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GPs to carry out minor skin surgeries


Specialist GPs are being trained to carry out minor skin surgeries which are traditionally undertaken in hospitals.

With over 10,000 patients waiting more than nine weeks for a first outpatient appointment for dermatology, this new service will enable patients to receive high quality assessment and treatment more quickly. It will also help to free up appointments and treatment for patients that require to be seen in hospitals.

This initiative, which is the design and implementation of primary care alternatives to hospital referrals, is an aspect of the transformation work which Integrated Care Partnerships and GP Federations are taking forward in conjunction with the Health and Social Care Board and Public Health Agency (PHA).

From left: Dr Conor Gorman (clinical lead), Eric Kinder (patient), Mr James Patterson (surgeon) and Dr Siobhan McEntee (GP)

Currently surgeons from the Northern Health and Social Care Trust in Causeway are training GPs in minor dermatology surgery (for example the removal of a non-malignant lesion). To date 12 GPs have completed their training and it is anticipated that the new service will go live in the Northern area in the early summer, with roll out in other areas by the end of March 2019.

Dr Siobhán McEntee, a local GP in Glengormley and one of the clinical leads who helped introduce this new service, explained further:

“The plan is that this service will be provided in a local hub practice, eventually in each GP Federation area, where there will be three to four primary care surgeons operating usually in a twilight clinic from 5-8pm. Primary Care surgeons will then be able to receive direct referrals from secondary care removing patients from lengthy waiting lists, as well as referrals from GP colleagues.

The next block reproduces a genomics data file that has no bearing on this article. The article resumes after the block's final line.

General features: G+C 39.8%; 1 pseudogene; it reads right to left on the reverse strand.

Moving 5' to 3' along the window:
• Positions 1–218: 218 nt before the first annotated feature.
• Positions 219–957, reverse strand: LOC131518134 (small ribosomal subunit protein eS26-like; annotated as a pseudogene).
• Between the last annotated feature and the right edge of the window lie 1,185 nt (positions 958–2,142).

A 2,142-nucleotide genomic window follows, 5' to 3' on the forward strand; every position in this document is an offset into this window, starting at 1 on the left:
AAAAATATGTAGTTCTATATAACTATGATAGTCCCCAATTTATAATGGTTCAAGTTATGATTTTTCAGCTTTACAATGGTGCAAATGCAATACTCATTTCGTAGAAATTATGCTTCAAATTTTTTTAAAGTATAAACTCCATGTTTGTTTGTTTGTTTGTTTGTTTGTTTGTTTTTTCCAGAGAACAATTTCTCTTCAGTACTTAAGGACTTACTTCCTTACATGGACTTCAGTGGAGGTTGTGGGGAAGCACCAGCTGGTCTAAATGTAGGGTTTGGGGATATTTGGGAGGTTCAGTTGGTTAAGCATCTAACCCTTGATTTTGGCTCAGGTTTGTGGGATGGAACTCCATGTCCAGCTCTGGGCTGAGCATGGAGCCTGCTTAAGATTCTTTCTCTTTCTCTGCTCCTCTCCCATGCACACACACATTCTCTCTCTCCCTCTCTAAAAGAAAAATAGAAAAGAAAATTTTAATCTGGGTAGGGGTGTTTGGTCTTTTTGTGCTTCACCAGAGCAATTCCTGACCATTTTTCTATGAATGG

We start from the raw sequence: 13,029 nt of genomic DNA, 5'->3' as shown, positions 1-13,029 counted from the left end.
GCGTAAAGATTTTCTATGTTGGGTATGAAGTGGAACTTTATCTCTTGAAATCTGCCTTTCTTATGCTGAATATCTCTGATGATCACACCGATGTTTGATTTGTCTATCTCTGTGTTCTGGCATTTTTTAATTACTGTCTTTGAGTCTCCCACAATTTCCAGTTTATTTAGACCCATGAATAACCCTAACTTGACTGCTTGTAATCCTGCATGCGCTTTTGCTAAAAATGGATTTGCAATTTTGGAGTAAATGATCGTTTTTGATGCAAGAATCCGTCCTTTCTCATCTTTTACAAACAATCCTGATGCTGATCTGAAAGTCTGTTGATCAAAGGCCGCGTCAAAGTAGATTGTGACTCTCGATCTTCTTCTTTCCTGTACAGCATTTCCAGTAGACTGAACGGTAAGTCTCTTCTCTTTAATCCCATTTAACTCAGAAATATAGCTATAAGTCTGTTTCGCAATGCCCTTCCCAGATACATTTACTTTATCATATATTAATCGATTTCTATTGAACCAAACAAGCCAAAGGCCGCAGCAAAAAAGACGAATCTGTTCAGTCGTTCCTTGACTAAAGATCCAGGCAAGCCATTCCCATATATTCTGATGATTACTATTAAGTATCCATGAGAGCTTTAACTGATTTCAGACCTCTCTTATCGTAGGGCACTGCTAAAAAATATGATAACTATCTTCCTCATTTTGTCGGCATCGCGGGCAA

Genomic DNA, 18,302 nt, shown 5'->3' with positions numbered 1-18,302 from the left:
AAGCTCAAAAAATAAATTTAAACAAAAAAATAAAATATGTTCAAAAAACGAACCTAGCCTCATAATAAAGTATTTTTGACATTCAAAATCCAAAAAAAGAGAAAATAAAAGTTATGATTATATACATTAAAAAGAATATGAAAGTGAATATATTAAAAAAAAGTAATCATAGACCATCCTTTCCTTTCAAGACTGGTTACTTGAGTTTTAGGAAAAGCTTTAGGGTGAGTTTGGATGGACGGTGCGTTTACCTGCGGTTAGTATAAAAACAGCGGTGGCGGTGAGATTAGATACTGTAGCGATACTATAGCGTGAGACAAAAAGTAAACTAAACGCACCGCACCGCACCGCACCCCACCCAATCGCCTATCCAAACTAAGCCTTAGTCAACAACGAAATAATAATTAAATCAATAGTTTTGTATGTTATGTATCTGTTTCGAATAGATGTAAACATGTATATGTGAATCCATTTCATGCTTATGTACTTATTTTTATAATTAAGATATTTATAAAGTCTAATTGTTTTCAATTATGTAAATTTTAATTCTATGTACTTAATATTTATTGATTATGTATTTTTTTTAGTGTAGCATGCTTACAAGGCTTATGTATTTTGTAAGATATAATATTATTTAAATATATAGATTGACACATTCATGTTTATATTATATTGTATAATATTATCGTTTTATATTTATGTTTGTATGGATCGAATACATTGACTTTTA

“This new service builds on the 13,000 minor surgeries, across a range of conditions, that are already being carried out by GPs every year. As well as training GPs to carry out more complex minor surgeries, this is also about providing all GPs with greater knowledge, expertise and support in diagnosing and treating a range of common skin problems which will also alleviate pressure on our hospitals.”

Mr James Patterson, a consultant surgeon at the Causeway Hospital said that the new service would provide quicker access to high quality care in a local setting, whilst also helping to reduce waiting lists.

“We estimate that once this is rolled out more widely, up to 15% of general Dermatology referrals (around 7,500) can be managed in a primary care setting with the appropriate sharing of skills, and that this may ultimately lead to a 50% reduction in the number of patients referred to hospital for minor surgery. It also frees surgeons up to focus on more complex procedures such as gallbladder or bowel surgery.”

Mr Eric Kinder, from Glengormley, who had a lesion removed last year by a specialist GP, said that the service helped him get the right care when he needed it.

“I had a lesion on my arm that I was worried about. I went to see my GP, and the next day had the lesion removed. The biopsy then came back clear and I am back to full health. This service avoided a potentially, lengthy and anxious wait for surgery in hospital and it gave me peace of mind.”